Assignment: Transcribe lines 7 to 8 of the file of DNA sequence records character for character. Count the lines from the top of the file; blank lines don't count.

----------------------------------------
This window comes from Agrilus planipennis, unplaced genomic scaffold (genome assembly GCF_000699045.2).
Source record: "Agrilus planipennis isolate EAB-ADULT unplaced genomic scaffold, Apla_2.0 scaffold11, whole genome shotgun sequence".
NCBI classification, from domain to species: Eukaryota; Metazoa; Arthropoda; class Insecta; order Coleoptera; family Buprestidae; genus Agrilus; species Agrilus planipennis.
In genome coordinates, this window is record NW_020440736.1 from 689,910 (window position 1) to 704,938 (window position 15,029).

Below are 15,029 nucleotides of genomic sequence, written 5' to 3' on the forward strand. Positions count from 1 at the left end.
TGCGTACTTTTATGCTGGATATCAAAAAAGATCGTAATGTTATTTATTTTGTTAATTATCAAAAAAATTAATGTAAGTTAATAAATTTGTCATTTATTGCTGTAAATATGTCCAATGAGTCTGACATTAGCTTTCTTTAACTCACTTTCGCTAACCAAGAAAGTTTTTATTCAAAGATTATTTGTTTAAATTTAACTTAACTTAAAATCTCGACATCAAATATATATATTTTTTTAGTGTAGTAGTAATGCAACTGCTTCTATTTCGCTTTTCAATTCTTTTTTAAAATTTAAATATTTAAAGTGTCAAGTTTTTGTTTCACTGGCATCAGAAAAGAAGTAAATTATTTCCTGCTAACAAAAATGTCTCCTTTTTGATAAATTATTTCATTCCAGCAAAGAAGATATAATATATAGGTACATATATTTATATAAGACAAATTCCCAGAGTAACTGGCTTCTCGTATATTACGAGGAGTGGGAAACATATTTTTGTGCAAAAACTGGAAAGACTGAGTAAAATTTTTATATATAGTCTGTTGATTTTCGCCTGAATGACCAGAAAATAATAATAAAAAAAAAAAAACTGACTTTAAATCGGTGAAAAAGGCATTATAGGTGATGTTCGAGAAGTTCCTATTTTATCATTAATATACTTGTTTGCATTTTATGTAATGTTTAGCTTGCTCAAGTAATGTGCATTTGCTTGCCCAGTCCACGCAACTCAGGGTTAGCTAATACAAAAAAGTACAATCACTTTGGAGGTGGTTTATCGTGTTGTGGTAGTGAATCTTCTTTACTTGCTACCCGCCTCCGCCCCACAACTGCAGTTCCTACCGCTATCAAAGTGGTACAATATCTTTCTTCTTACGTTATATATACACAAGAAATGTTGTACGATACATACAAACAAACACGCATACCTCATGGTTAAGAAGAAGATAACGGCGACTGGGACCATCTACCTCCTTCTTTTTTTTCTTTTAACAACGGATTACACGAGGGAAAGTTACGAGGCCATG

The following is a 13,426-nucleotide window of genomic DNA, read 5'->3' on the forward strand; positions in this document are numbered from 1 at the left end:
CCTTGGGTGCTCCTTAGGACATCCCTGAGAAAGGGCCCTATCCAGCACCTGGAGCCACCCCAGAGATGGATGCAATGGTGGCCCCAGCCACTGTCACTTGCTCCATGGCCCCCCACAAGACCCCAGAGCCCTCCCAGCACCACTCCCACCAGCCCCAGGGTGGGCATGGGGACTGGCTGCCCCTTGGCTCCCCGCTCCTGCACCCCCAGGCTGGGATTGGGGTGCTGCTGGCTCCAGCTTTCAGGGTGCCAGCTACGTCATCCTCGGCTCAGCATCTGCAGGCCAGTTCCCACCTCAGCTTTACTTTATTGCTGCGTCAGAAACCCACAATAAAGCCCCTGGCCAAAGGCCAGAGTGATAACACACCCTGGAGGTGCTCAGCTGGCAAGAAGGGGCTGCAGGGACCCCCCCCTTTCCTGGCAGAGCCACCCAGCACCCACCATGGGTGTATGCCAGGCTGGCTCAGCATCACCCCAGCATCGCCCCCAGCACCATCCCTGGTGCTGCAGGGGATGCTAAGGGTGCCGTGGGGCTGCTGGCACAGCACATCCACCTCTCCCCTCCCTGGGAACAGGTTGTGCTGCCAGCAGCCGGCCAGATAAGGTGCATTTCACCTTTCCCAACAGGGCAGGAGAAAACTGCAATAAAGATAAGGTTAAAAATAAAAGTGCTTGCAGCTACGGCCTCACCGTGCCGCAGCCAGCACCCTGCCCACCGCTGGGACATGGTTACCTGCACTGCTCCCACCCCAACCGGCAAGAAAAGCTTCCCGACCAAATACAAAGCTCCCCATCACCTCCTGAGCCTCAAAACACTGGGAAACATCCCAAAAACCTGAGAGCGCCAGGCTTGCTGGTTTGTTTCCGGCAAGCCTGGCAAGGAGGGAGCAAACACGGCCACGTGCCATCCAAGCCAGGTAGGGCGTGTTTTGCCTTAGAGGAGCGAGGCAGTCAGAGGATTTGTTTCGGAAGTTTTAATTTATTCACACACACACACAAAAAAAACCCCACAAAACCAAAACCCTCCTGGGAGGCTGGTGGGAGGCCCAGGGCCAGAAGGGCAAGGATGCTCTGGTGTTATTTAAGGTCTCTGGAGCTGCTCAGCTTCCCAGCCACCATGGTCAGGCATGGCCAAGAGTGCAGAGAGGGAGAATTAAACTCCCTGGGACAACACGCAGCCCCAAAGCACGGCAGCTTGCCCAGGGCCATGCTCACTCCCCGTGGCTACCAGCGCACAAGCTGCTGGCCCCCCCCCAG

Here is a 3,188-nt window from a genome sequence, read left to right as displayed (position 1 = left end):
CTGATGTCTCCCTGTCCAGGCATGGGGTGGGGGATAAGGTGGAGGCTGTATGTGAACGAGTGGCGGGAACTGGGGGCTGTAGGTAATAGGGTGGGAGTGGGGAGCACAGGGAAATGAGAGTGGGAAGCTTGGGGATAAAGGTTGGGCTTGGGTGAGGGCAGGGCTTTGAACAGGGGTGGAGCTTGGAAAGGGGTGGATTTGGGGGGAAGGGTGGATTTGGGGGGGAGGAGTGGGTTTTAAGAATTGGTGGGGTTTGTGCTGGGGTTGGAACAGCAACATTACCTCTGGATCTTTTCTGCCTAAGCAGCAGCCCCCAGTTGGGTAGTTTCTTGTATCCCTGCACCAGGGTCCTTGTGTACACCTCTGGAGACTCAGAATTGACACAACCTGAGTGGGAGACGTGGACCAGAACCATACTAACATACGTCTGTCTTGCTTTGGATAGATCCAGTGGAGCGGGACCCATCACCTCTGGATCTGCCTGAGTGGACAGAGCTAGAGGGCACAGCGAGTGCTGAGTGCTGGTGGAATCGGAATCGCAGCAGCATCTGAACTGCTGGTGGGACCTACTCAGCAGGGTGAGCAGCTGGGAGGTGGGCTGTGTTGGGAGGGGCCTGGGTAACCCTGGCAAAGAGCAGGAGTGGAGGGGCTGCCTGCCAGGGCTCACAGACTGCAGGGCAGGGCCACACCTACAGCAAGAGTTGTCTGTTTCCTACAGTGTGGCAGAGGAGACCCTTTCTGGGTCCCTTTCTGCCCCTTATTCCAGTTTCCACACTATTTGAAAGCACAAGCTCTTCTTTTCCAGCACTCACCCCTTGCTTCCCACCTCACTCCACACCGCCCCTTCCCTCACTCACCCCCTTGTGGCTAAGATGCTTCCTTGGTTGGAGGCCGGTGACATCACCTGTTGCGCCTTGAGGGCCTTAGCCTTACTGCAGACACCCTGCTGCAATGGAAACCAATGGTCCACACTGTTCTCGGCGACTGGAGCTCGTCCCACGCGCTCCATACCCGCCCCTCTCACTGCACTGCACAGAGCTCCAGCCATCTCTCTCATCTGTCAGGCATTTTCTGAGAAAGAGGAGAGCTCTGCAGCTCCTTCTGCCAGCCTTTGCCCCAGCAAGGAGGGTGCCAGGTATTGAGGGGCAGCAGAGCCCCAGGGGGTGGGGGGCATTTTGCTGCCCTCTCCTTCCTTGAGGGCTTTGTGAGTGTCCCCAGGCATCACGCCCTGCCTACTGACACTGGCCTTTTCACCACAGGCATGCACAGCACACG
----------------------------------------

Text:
The following is a 13,426-nucleotide window of genomic DNA, read 5'->3' on the forward strand; positions in this document are numbered from 1 at the left end:
CCTTGGGTGCTCCTTAGGACATCCCTGAGAAAGGGCCCTATCCAGCACCTGGAGCCACCCCAGAGATGGATGCAATGGTGGCCCCAGCCACTGTCACTTGCTCCATGGCCCCCCACAAGACCCCAGAGCCCTCCCAGCACCACTCCCACCAGCCCCAGGGTGGGCATGGGGACTGGCTGCCCCTTGGCTCCCCGCTCCTGCACCCCCAGGCTGGGATTGGGGTGCTGCTGGCTCCAGCTTTCAGGGTGCCAGCTACGTCATCCTCGGCTCAGCATCTGCAGGCCAGTTCCCACCTCAGCTTTACTTTATTGCTGCGTCAGAAACCCACAATAAAGCCCCTGGCCAAAGGCCAGAGTGATAACACACCCTGGAGGTGCTCAGCTGGCAAGAAGGGGCTGCAGGGACCCCCCCCTTTCCTGGCAGAGCCACCCAGCACCCACCATGGGTGTATGCCAGGCTGGCTCAGCATCACCCCAGCATCGCCCCCAGCACCATCCCTGGTGCTGCAGGGGATGCTAAGGGTGCCGTGGGGCTGCTGGCACAGCACATCCACCTCTCCCCTCCCTGGGAACAGGTTGTGCTGCCAGCAGCCGGCCAGATAAGGTGCATTTCACCTTTCCCAACAGGGCAGGAGAAAACTGCAATAAAGATAAGGTTAAAAATAAAAGTGCTTGCAGCTACGGCCTCACCGTGCCGCAGCCAGCACCCTGCCCACCGCTGGGACATGGTTACCTGCACTGCTCCCACCCCAACCGGCAAGAAAAGCTTCCCGACCAAATACAAAGCTCCCCATCACCTCCTGAGCCTCAAAACACTGGGAAACATCCCAAAAACCTGAGAGCGCCAGGCTTGCTGGTTTGTTTCCGGCAAGCCTGGCAAGGAGGGAGCAAACACGGCCACGTGCCATCCAAGCCAGGTAGGGCGTGTTTTGCCTTAGAGGAGCGAGGCAGTCAGAGGATTTGTTTCGGAAGTTTTAATTTATTCACACACACACACAAAAAAAACCCCACAAAACCAAAACCCTCCTGGGAGGCTGGTGGGAGGCCCAGGGCCAGAAGGGCAAGGATGCTCTGGTGTTATTTAAGGTCTCTGGAGCTGCTCAGCTTCCCAGCCACCATGGTCAGGCATGGCCAAGAGTGCAGAGAGGGAGAATTAAACTCCCTGGGACAACACGCAGCCCCAAAGCACGGCAGCTTGCCCAGGGCCATGCTCACTCCCCGTGGCTACCAGCGCACAAGCTGCTGGCCCCCCCCCAG